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Savion Glover...The Forward Thinking Griot!

Michael Sainte | 3/22/2012, 3:39 p.m.

Honors Tap Dancers of the 20th Century at the Warner

There is just no singular way to describe the wonder that is Savion Glover. Even before I spoke with him recently, when he called me at precisely 2:30 p.m., I was avalanched with multiple images and thoughts of him and was excited about the opportunity that was soon to unfold.

Talking with him on the telephone seemingly created some kind of crackling, vibrant energy that pulled me into a rhythm I had no control of--very much like the effect his dancing has on you, drawing you into his universe of art, performance and expression. It was my first time experiencing "dancing" on the telephone!

I was immediately surprised by the softness of his voice and how gently he communicated his thoughts, but was still assailed by his undeniable passion and sense of purpose (his quietness probably made it even more palpable) about what he does. I briefly shared with him that I aspired to be a dancer as a young boy but that my family's negative perception of tap dance as stereotypical "shufflin' and jivin," prevented that from happening. This launched him into a discussion about his understanding of whom he is and why he knows he was destined to do what he does.

He grew up in Newark, NJ with his single mother and two older brothers and began drum lessons at about 4 years old and tap at age 7. Early on, he was drawn to not just studying the dance but learning the history and developing a genuine sense of understanding about the rich legacy and tradition and presenting tap as the world-class art form that it really is. He says, "Tap did come from a negative place and that's how that stigma came about. Around the plantations, slaves didn't have much to do for amusement or entertainment and so shuffling and jiving evolved, but then, very much like the spirituals and the drums, it took on a whole new meaning and purpose."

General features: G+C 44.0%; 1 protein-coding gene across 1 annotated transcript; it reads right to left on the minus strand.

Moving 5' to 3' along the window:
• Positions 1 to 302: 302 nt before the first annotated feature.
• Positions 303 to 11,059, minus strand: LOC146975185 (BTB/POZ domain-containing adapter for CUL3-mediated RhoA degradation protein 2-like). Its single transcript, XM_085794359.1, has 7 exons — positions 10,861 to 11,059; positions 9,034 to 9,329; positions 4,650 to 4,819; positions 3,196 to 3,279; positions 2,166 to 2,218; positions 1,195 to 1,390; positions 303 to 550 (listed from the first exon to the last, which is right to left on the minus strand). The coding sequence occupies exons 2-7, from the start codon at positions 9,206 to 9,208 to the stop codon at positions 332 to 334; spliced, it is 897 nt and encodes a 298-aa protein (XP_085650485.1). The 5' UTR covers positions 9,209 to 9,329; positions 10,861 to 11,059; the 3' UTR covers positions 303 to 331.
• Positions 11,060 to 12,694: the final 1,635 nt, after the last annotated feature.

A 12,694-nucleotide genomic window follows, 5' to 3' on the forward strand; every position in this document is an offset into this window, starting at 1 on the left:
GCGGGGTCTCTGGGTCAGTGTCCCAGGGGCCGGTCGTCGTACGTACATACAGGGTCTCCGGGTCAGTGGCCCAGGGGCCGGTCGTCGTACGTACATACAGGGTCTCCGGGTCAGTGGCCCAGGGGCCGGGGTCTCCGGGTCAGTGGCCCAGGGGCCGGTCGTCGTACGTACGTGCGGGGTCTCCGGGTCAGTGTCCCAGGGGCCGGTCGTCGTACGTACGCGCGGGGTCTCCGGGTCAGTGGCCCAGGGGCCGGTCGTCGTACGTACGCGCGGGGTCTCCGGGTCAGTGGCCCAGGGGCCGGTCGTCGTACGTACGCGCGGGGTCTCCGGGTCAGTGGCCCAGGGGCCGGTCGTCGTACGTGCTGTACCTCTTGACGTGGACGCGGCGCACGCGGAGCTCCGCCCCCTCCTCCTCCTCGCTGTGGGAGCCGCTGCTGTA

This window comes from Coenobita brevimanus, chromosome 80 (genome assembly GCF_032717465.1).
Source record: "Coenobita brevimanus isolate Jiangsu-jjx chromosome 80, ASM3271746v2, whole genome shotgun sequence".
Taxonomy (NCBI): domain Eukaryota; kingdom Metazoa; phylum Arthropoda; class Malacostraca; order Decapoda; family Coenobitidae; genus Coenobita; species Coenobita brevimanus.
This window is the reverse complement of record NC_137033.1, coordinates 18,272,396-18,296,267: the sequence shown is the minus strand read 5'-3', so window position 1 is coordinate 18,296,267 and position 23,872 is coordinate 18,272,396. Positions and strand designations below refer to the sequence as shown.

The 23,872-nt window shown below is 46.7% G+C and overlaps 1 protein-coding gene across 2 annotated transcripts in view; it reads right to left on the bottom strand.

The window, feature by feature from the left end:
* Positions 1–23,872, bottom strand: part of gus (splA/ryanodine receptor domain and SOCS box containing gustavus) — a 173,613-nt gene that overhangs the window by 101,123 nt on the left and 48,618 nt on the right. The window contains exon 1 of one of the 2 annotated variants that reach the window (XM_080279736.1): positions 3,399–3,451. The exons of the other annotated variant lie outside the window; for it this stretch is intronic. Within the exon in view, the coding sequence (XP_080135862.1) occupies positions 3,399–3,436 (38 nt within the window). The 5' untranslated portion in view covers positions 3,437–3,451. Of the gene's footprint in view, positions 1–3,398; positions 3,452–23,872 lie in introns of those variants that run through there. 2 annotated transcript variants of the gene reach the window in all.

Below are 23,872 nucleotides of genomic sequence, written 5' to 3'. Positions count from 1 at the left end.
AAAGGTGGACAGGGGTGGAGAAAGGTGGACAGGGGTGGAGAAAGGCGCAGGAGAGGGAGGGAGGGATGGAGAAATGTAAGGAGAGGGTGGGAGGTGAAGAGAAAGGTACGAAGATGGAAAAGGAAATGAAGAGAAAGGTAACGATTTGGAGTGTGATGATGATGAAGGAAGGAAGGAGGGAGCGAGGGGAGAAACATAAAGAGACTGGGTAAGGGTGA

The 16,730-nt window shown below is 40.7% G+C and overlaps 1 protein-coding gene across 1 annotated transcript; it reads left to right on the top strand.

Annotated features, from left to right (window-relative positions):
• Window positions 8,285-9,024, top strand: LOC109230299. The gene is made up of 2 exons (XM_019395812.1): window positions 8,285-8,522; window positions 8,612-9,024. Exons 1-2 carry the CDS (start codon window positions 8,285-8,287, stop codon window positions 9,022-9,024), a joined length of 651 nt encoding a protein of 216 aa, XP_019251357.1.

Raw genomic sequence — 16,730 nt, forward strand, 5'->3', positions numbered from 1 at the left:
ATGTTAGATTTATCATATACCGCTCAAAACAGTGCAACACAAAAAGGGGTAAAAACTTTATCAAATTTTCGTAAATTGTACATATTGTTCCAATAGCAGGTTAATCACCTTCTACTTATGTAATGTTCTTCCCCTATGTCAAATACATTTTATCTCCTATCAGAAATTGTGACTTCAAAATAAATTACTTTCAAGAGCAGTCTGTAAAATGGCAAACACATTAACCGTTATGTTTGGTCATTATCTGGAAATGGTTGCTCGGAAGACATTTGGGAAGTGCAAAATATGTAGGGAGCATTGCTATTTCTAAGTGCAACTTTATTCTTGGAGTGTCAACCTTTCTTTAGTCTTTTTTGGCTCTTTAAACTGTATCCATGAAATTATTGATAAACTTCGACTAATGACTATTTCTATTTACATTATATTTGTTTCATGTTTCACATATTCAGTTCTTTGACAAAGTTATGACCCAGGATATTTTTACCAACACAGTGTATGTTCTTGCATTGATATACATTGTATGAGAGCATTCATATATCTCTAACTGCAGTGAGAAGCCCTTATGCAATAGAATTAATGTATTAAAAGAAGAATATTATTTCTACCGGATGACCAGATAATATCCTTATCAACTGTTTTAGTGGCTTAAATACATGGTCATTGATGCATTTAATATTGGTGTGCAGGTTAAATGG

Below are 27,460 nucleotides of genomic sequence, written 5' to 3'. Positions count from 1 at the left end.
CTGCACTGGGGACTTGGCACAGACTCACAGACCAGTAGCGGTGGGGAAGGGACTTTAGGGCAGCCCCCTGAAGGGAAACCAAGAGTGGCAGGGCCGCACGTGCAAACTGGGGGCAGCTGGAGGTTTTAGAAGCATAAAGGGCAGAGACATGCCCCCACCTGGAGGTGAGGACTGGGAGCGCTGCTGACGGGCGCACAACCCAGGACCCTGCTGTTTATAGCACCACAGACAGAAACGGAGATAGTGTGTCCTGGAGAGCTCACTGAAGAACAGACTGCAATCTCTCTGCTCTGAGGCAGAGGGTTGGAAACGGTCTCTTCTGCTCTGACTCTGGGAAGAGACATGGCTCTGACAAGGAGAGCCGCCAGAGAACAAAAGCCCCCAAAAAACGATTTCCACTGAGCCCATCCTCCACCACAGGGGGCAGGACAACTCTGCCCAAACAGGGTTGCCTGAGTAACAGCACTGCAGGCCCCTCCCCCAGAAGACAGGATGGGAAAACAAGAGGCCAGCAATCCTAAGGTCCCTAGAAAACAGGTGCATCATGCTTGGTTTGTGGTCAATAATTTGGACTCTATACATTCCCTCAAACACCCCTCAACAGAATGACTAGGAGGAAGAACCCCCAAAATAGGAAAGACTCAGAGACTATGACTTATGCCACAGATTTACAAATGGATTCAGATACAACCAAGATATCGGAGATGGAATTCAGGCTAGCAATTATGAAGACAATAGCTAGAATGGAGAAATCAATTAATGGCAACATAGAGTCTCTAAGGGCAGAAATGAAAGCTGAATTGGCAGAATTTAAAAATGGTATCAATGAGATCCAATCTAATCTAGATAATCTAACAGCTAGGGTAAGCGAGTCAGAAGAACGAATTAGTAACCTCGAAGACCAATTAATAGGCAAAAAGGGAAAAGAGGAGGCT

He has taken classes in some of the more traditionally acknowledged dance forms: ballet, modern and jazz, etc., but that has been primarily a way of more broadly informing his own style and enhancing his choreographic and expressive vocabulary; a way of more generally connecting, if you will. Savion has had the blessing (his reference) of learning from the best at the very beginning of his training. His influences read like a Who's Who of the tap world: Henry Le Tang, the Hines brothers (particularly Gregory), Jimmy Slyde, Chuck Green, Lon Chaney, Honi Coles, Sammy Davis, Jr., Buster Brown, Howard "Sandman" Sims, Arthur Duncan, George Tillman and Dianne Walker, among an astonishing list of others. Le Tang calls him "the Sponge," "...because he learns very quickly with everything that is thrown at him." Glover is interested in restoring African roots to tap and putting it back into the contemporary black context and is on a mission to reclaim the rhythm that was lost when tap dancing was recycled after many generations. It started with Noble Sissle's and Eubie Blake's 1921 Broadway musical, "Shuffle Along," and then in Hollywood where it lost its meaning. He wants to keep the tap real and honor that authentic African-rooted sound.